(Offered as BIOL 291 and BCBP 291) An analysis of the structure and function of cells in plants, animals, and bacteria. Topics to be discussed include the cell surface and membranes, cytoskeletal elements and motility, cytoplasmic organelles and bioenergetics, the interphase nucleus and chromosomes, mitosis, meiosis, and cell cycle regulation. Four classroom hours and three hours of laboratory per week.
Requisite: BIOL 191. Limited to 28 students. Spring semester. Professors Edwards and Poccia.2018-19: Offered in Spring 2019
(Offered as BIOL 310 and BCBP 310) This course will concentrate on the structure of proteins at the atomic level. It will include an introduction to methods of structure determination, to databases of structural information, and to publicly available visualization software. These tools will be used to study some class of specific structures, (such as membrane, nucleic acid binding, regulatory, structural, or metabolic proteins). These proteins will provide the framework for discussion of such concepts as domains, motifs, molecular motion, structural homology, etc., as well as for addressing how specific biological problems are solved at the atomic level. Three classroom hours per week plus one hour discussion.
Requisite: BIOL 191 and CHEM 161; CHEM 221 would be helpful but is not required. Limited to 20 students. Omitted 2018-19.2018-19: Not offered
(Offered as BIOL 331, BCBP 331, and CHEM 331) Structure and function of biologically important molecules and their role(s) in life processes. Protein conformation, enzymatic mechanisms and selected metabolic pathways will be analyzed. Additional topics may include: nucleic acid conformation, DNA/protein interactions, signal transduction and transport phenomena. Four classroom hours and four hours of laboratory work per week. Offered jointly by the Departments of Biology and Chemistry. A student may not receive credit for both BCBP/BIOL/CHEM 331 and CHEM 330.
Requisite: CHEM 221 and BIOL 191; or consent of the instructor. CHEM 231 is a co-requisite. Limited to 45 students. Spring semester. The Department.2018-19: Offered in Spring 2019
(Offered as BIOL 371 and BCBP 371) A study of the molecular mechanisms underlying the transmission and expression of genes. DNA replication and recombination, RNA synthesis and processing, and protein synthesis and modification will be examined. Both prokaryotic and eukaryotic systems will be analyzed, with an emphasis upon the regulation of gene expression. Application of modern molecular methods to biomedical and agricultural problems will also be considered. The laboratory component will focus upon recombinant DNA methodology. Four classroom hours and four hours of laboratory per week.
Requisite: BIOL 191 or equivalent. Limited to 15 students. Open to juniors and seniors. Fall semester. Visiting Assistant Professor Lee.2018-19: Offered in Fall 2018
(Offered as PHYS 400, BIOL 400, BCBP 400, and CHEM 400) How do the physical laws that dominate our lives change at the small length and energy scales of individual molecules? What design principles break down at the sub-cellular level and what new chemistry and physics becomes important? We will answer these questions by looking at bio-molecules, cellular substructures, and control mechanisms that work effectively in the microscopic world. How can we understand both the static and dynamic shape of proteins using the laws of thermodynamics and kinetics? How has the basic understanding of the smallest molecular motor in the world, ATP synthase, changed our understanding of friction and torque? We will explore new technologies, such as atomic force and single molecule microscopy that have allowed research into these areas. This course will address topics in each of the three major divisions of Biophysics: bio-molecular structure, biophysical techniques, and biological mechanisms.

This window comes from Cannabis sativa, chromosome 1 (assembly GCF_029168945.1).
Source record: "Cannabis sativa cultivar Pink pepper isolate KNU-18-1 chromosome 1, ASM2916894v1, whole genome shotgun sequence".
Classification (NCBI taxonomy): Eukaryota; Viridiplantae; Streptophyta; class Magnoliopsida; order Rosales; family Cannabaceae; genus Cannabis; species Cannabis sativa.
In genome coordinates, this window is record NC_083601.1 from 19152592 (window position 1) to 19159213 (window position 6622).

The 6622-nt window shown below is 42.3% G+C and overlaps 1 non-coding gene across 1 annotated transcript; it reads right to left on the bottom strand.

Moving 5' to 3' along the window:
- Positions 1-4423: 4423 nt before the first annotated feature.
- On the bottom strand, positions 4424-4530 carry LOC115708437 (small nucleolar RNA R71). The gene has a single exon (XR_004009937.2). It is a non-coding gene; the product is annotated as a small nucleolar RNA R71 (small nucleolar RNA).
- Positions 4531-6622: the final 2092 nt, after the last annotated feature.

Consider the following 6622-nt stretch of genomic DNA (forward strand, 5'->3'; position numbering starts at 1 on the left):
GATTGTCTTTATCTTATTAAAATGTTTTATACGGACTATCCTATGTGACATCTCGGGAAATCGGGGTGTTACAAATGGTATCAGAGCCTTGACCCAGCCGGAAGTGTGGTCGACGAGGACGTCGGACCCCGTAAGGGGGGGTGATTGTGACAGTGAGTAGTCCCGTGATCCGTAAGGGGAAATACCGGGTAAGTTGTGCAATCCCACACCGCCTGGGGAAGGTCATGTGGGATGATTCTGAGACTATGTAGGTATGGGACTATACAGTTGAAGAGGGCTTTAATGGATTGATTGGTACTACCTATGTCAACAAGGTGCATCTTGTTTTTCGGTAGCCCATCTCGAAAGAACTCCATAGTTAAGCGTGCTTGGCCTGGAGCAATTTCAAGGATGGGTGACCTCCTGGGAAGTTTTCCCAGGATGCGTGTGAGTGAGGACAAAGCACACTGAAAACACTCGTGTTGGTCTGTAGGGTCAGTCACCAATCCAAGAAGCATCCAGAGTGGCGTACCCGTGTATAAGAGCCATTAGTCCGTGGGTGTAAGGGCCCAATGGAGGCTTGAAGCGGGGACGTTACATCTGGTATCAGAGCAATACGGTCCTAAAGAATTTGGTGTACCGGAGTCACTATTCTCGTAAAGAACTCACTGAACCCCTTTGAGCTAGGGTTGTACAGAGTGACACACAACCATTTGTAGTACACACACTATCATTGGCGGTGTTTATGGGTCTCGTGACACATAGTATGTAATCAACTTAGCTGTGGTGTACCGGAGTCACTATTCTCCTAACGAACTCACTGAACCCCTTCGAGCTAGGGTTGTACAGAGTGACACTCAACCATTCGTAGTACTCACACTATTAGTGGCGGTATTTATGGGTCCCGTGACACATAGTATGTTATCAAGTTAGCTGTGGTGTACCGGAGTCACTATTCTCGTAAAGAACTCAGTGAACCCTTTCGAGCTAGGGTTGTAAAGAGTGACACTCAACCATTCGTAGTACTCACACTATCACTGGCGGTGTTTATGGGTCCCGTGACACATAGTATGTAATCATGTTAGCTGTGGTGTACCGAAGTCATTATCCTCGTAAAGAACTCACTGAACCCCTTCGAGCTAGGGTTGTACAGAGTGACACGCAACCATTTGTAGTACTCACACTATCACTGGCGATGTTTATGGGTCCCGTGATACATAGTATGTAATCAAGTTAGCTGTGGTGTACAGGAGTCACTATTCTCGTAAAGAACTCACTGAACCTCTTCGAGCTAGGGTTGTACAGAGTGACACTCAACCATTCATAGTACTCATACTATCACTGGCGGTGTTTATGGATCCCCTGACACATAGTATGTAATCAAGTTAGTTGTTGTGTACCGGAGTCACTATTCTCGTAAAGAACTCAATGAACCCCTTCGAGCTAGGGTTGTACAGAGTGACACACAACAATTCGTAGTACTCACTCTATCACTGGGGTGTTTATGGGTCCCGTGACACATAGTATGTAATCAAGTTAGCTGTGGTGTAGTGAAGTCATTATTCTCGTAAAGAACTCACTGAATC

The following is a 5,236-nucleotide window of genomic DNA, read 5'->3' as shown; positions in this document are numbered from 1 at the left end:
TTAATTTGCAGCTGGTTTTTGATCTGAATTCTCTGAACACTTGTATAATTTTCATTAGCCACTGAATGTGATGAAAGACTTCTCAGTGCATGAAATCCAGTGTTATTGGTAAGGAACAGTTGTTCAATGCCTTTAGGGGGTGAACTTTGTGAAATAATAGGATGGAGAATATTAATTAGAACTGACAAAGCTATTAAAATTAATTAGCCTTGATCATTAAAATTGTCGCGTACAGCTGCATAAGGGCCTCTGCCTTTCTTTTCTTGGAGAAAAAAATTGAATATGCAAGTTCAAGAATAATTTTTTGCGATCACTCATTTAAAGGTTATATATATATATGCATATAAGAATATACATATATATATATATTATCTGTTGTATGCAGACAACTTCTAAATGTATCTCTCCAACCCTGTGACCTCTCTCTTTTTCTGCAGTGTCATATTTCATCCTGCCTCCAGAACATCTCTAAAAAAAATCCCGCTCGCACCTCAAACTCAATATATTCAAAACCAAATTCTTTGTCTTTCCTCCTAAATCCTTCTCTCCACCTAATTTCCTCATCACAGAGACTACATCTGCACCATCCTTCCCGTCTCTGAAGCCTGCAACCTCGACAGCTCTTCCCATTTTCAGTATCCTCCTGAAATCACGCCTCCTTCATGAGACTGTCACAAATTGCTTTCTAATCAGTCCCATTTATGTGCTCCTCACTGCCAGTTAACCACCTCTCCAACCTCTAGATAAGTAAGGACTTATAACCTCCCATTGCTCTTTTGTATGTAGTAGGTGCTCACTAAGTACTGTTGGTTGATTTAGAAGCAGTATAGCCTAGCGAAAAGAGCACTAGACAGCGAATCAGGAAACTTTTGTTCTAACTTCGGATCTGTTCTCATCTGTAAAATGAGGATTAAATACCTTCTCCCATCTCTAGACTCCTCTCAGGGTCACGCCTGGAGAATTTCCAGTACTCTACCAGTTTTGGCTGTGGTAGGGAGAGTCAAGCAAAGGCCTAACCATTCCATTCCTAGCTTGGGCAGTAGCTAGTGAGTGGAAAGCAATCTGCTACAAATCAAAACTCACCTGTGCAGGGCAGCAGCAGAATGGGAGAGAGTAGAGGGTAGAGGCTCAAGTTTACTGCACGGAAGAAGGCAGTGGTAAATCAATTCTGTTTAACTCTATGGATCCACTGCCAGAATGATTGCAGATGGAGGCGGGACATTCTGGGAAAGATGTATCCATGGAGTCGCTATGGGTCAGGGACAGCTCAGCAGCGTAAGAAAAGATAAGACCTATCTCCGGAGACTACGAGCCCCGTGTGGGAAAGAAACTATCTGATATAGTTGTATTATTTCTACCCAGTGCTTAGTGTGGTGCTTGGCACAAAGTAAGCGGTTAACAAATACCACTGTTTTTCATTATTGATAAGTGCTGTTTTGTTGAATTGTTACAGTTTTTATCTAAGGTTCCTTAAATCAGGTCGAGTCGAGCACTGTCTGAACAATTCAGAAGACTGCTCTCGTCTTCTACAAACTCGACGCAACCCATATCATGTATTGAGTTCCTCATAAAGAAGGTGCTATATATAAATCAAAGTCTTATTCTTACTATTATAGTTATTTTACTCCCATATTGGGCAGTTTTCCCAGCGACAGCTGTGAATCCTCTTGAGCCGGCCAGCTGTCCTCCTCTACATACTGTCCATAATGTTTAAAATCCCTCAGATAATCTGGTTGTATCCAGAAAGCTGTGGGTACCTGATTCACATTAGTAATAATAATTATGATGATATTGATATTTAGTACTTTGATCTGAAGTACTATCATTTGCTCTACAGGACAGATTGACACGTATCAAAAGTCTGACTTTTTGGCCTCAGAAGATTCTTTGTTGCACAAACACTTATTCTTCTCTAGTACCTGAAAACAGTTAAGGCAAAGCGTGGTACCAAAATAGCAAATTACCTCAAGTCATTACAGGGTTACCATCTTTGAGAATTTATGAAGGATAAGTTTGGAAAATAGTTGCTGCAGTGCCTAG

Requisite: CHEM 161, PHYS 116/123, PHYS 117/124, BIOL 191 or evidence of equivalent coverage in pre-collegiate courses. Spring semester. Professor Carter.2018-19: Offered in Spring 2019
(Offered as BIOL 404 and BCBP 404) The topic of this advanced seminar will be cholesterol. It has been said that more Nobel prizes have been awarded for the study of cholesterol than any other biological topic, yet it is astonishing how much we have learned only in the last few years, and how much we still don't understand. The topics in this course will include biosynthesis, transport, regulation, physiology, and biophysics of cholesterol. In many cases, these subjects illuminate or are illuminated by cholesterol-related diseases, so the biochemical bases for high cholesterol medications and for a genetic propensity for getting heart disease from eating broccoli are likely to come up. The course will be based on the scientific literature, and will include writing and presentation assignments.
Requisite: BIOL 191 and 291 or 331 or equivalent. Limited to 18 students. Omitted 2018-19. Professor Williamson.2018-19: Not offered
Independent reading course.
Fall and spring semesters. The Department.2018-19: Offered in Fall 2018 and Spring 2019
Fall semester. The Department.2018-19: Offered in Fall 2018